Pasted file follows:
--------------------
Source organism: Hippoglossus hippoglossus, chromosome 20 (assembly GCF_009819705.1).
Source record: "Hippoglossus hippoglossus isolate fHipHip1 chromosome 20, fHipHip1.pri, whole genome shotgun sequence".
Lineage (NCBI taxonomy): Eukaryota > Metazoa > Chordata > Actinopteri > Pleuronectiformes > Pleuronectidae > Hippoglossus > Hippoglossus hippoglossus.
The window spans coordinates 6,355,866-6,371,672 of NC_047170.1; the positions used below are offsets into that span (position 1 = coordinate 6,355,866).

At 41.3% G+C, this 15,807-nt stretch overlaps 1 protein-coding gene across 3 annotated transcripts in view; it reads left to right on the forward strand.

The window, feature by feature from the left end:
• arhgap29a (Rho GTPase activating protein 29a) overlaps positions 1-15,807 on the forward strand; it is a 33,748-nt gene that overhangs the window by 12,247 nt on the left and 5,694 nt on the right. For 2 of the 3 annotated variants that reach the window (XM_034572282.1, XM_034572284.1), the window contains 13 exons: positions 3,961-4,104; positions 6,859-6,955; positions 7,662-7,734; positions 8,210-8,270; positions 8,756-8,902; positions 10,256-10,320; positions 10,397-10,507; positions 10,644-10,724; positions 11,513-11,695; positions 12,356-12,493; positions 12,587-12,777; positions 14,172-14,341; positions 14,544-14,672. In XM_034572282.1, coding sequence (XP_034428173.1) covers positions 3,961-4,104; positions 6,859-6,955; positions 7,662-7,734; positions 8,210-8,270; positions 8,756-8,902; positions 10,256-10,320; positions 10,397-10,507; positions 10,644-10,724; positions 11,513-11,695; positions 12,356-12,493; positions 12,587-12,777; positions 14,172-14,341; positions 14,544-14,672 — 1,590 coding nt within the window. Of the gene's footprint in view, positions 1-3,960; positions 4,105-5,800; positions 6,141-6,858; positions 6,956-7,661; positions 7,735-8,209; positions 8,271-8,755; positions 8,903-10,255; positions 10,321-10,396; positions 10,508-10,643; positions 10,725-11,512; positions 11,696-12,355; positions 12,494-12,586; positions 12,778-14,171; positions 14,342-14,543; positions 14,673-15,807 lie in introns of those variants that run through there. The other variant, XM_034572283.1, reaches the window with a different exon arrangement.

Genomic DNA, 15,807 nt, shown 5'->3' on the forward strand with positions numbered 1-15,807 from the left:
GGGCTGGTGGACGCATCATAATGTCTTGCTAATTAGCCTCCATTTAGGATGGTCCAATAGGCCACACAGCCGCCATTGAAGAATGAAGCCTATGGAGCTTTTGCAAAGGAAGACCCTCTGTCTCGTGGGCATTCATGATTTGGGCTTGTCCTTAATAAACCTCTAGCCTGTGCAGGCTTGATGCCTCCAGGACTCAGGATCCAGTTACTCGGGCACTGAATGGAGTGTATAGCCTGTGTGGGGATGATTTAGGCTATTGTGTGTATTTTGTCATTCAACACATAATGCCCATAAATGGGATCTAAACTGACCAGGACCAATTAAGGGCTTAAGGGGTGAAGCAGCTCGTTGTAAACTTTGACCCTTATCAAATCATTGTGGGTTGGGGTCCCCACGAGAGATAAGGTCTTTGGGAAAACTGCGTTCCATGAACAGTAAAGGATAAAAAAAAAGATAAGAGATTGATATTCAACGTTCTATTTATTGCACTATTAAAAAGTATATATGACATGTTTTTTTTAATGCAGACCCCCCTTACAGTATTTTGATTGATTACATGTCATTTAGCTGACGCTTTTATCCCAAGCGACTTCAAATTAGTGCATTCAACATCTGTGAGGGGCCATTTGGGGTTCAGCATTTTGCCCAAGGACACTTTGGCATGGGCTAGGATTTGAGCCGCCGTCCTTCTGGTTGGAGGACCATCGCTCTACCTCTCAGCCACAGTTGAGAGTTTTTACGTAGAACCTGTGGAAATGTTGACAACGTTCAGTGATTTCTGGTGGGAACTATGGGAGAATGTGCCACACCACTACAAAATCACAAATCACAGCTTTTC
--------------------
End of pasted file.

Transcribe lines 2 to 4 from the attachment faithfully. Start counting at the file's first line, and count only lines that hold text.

Source record: "Hippoglossus hippoglossus isolate fHipHip1 chromosome 20, fHipHip1.pri, whole genome shotgun sequence".
Lineage (NCBI taxonomy): Eukaryota > Metazoa > Chordata > Actinopteri > Pleuronectiformes > Pleuronectidae > Hippoglossus > Hippoglossus hippoglossus.
The window spans coordinates 6,355,866-6,371,672 of NC_047170.1; the positions used below are offsets into that span (position 1 = coordinate 6,355,866).